Tourism must sustainably benefit communities and wildlife, suggests Samrakshan, whose community-based camping facilities in two villages in the Balpakram-Baghmara landscape have come to be recognised as examples for others to emulate.
Photo: Yaranajit Deka.

Grunge Work

We needed to establish institutions to manage the camps at both villages. So in Gongrot, a new body was formed while at Siju we joined hands with an existing society. Together with the camps, we established rules and regulations including specifying that locals would be employed at every level and that construction would be with locally-available material.

Siju also houses one of India’s longer cave systems. However, though tourists had been visiting the caves and the wildlife sanctuary for years, it had not benefitted the villagers. It was decided to contribute 10 per cent of the funds generated to the Community Welfare Fund and that villagers could decide where and how to use the money. Capacity-building programmes were organised for people from these villages to help them contribute towards and run the camp effectively. Cooks, guides, porters and camp-managers were employed from the villages. Arrangements were made for select members to visit Sikkim for a month-long training programme to help them further augment their skill-sets. Separate bank accounts for each of these sites were created. The camps began with individual visitors and eventually, Gongrot played host to not only a large group from the Bombay Natural History Society (BNHS) but also the annual Butterfly India Meet.

Siju has three butterfly hotspots and Gongrot boasts of six. We have recorded some 90 species in Siju including the redspot duke, red-tailed marquis, common nawab, jewelled nawab and marbled map. Gongrot, perched on a higher altitude, has some 130 species including the yellow gorgon, Malayan nawab, pallid nawab, red caliph and great nawab. These biodiversity-rich locations also offer ‘bonus’ sightings of other wildlife such as the Hoolock gibbon, Assamese macaque, Malayan giant squirrel and the hoary-bellied squirrel.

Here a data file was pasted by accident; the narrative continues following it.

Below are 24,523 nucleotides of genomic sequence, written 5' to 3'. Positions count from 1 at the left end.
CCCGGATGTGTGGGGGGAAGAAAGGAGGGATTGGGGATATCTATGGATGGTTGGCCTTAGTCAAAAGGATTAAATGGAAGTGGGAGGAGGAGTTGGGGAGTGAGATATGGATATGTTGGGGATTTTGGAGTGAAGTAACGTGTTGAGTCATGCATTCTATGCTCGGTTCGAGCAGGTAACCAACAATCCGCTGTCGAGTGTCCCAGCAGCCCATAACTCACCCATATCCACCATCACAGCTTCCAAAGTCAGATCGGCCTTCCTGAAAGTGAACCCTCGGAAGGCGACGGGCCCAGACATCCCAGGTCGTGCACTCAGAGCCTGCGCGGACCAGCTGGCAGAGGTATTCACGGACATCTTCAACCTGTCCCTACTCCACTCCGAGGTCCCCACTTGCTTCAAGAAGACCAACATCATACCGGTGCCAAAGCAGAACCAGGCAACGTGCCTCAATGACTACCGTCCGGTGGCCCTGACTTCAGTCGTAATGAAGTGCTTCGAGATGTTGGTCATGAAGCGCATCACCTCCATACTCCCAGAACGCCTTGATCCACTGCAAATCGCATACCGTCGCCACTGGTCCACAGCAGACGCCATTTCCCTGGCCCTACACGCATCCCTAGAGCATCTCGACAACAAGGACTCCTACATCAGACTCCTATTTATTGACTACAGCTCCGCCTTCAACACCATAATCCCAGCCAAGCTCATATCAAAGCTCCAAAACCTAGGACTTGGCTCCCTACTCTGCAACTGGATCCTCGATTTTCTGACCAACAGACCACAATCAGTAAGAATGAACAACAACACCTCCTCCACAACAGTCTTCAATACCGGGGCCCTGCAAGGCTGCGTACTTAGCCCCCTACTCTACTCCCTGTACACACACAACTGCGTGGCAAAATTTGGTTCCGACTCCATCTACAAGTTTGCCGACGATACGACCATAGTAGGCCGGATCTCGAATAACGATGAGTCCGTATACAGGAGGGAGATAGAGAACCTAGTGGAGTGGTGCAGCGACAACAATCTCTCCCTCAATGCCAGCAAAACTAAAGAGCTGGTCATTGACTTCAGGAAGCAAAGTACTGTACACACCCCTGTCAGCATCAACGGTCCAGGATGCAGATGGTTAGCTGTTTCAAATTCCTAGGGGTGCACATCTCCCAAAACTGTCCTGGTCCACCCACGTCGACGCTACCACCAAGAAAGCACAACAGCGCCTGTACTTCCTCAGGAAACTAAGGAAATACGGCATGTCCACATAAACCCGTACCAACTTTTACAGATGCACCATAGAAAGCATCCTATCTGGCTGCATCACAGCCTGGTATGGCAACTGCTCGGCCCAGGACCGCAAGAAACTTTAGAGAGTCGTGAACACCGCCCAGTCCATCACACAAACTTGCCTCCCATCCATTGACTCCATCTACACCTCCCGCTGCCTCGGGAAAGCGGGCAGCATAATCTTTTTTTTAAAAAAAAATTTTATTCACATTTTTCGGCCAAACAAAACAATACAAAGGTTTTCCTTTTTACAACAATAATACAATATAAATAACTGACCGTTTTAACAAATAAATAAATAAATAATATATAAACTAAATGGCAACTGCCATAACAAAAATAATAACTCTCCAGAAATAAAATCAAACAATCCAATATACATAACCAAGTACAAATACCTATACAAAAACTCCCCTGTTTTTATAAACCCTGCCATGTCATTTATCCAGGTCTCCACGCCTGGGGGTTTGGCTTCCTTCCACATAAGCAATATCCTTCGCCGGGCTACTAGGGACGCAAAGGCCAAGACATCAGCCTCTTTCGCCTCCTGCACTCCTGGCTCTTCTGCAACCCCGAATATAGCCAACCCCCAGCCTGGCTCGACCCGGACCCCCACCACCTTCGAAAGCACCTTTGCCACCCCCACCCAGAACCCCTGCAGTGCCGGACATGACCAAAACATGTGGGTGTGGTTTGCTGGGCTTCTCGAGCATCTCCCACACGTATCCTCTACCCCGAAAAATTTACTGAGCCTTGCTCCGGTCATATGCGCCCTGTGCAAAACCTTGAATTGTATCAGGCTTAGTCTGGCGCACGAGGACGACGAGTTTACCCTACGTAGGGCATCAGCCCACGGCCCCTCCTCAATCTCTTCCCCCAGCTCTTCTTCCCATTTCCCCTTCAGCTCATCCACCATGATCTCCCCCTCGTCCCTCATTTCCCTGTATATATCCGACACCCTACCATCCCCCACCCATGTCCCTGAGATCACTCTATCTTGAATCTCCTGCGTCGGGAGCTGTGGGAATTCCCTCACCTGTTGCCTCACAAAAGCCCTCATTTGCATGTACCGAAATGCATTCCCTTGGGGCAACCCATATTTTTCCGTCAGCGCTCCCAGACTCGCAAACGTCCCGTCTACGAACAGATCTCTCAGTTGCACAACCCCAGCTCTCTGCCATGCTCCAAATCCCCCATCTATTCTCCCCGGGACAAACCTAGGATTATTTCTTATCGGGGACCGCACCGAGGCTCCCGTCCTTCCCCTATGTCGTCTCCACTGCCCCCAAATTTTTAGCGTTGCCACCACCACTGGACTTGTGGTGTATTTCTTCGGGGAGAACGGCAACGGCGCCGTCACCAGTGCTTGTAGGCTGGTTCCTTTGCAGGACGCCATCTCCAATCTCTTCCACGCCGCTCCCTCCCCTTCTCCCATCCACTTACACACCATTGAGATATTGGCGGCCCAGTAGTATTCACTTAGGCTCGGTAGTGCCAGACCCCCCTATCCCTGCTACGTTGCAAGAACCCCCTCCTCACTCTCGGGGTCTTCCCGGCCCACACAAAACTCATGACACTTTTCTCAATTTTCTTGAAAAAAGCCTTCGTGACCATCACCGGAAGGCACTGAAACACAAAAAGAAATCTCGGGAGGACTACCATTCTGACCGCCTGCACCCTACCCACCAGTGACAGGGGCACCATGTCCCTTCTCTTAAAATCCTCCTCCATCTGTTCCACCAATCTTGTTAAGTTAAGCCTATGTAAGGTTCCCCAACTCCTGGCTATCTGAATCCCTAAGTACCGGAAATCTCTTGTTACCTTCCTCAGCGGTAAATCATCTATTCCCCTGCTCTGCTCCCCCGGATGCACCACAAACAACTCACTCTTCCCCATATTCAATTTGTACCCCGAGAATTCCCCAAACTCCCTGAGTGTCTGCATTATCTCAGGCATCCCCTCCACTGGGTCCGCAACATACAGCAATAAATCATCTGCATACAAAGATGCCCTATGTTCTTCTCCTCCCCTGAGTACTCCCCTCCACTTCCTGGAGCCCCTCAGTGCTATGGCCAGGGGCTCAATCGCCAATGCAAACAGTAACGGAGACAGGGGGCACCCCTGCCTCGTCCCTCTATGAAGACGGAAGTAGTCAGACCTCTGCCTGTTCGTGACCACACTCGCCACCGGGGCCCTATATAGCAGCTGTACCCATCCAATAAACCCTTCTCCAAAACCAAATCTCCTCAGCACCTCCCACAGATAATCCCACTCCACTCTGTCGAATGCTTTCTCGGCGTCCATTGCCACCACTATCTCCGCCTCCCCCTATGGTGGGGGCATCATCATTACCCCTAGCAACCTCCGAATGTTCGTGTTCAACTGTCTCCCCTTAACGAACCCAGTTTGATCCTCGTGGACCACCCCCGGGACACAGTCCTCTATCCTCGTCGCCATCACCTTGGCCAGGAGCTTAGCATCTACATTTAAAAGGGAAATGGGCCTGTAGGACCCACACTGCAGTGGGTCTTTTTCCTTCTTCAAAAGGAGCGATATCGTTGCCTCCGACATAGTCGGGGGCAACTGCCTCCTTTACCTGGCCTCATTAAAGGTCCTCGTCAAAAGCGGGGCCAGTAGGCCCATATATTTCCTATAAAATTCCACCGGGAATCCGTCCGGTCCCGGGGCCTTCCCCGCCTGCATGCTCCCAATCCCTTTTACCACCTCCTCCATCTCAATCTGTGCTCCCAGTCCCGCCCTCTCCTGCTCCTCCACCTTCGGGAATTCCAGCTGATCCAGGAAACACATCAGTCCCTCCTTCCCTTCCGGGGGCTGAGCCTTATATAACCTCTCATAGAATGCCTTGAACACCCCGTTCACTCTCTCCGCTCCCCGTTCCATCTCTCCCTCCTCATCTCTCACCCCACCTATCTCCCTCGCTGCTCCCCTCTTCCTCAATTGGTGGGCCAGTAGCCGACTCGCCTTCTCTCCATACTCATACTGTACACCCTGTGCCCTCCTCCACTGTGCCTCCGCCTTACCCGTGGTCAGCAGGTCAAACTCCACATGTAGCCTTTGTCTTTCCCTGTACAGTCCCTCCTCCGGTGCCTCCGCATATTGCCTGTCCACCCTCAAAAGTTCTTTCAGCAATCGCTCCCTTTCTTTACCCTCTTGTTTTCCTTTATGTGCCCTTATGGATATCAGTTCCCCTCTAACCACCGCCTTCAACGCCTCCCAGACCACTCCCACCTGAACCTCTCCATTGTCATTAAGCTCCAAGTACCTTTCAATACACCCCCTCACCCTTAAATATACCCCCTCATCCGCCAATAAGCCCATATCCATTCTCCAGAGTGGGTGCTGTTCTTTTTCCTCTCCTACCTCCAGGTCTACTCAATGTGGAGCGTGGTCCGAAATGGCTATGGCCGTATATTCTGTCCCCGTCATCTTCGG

Next Steps

We knew that to take this to the next level, make it sustainable and widen its support base, partnerships at the local level would be essential. The tourism department of Meghalaya facilitated training of the staff on hospitality issues and joined hands to design, print and disseminate brochures for the landscape, which also included our camp sites. The department also invited colleagues (from both camps and Samrakshan) to attend a training on cave exploration. We organised a butterfly walk at Baghmara to raise awareness levels as part of the Winter Festival organised by the tourism department. At Siju, the Forest Department pitched in with construction of a tree house. The Baghmara Block and Border Area Development Office too have extended their support.

The Garo Hills are a part of the Garo-Khasi range in Meghalaya in Northeast India – one of the wettest parts of the world. Blessed by a wild diversity of unparalleled beauty, this forested area attracts naturalists and photographers from all corners of the planet.
Photo: Varun Satose.

Experience-sharing with other wildlife tour operators has helped us guide tourists on the law and order situation in the Garo Hills. Yet another village, Karwani, within the Baghmara Reserve Forest will also be joining the league of Siju and Gongrot. Karwani is already a popular spot for exploring butterflies. It is easily accessible from Baghmara town, has easy-to–walk terrain and butterfly-friendly streams. Discussions taking shape with the Forest Department could see home-stays in the village within the coming months. The colourful nawabs of Garo Hills should expect more guests in coming years!

This story first appeared in: Sanctuary Asia, Vol. XXXIV No. 1, February 2014